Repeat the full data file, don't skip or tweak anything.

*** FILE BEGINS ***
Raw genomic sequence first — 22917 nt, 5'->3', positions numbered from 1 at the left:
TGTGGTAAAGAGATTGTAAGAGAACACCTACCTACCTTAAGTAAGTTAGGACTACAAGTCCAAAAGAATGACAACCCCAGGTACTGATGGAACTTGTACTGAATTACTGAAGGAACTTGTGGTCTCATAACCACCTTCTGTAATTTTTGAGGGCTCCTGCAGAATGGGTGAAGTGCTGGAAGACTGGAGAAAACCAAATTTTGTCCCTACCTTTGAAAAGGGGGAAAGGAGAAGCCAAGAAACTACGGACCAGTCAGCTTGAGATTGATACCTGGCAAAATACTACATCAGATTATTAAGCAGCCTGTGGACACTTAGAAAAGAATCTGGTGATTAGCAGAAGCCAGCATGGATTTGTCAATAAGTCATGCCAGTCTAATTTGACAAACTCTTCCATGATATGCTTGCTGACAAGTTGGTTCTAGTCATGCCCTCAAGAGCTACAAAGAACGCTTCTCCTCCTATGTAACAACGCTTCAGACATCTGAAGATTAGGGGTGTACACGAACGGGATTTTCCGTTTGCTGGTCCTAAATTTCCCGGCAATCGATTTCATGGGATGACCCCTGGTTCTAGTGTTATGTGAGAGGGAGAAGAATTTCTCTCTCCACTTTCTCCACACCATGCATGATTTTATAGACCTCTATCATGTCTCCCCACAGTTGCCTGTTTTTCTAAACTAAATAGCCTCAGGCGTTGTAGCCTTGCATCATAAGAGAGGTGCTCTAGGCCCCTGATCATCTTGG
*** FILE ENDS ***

Raw genomic sequence first — 22917 nt, 5'->3', positions numbered from 1 at the left:
TGTGGTAAAGAGATTGTAAGAGAACACCTACCTACCTTAAGTAAGTTAGGACTACAAGTCCAAAAGAATGACAACCCCAGGTACTGATGGAACTTGTACTGAATTACTGAAGGAACTTGTGGTCTCATAACCACCTTCTGTAATTTTTGAGGGCTCCTGCAGAATGGGTGAAGTGCTGGAAGACTGGAGAAAACCAAATTTTGTCCCTACCTTTGAAAAGGGGGAAAGGAGAAGCCAAGAAACTACGGACCAGTCAGCTTGAGATTGATACCTGGCAAAATACTACATCAGATTATTAAGCAGCCTGTGGACACTTAGAAAAGAATCTGGTGATTAGCAGAAGCCAGCATGGATTTGTCAATAAGTCATGCCAGTCTAATTTGACAAACTCTTCCATGATATGCTTGCTGACAAGTTGGTTCTAGTCATGCCCTCAAGAGCTACAAAGAACGCTTCTCCTCCTATGTAACAACGCTTCAGACATCTGAAGATTAGGGGTGTACACGAACGGGATTTTCCGTTTGCTGGTCCTAAATTTCCCGGCAATCGATTTCATGGGATGACCCCTGGTTCTAGTGTTATGTGAGAGGGAGAAGAATTTCTCTCTCCACTTTCTCCACACCATGCATGATTTTATAGACCTCTATCATGTCTCCCCACAGTTGCCTGTTTTTCTAAACTAAATAGCCTCAGGCGTTGTAGCCTTGCATCATAAGAGAGGTGCTCTAGGCCCCTGATCATCTTGG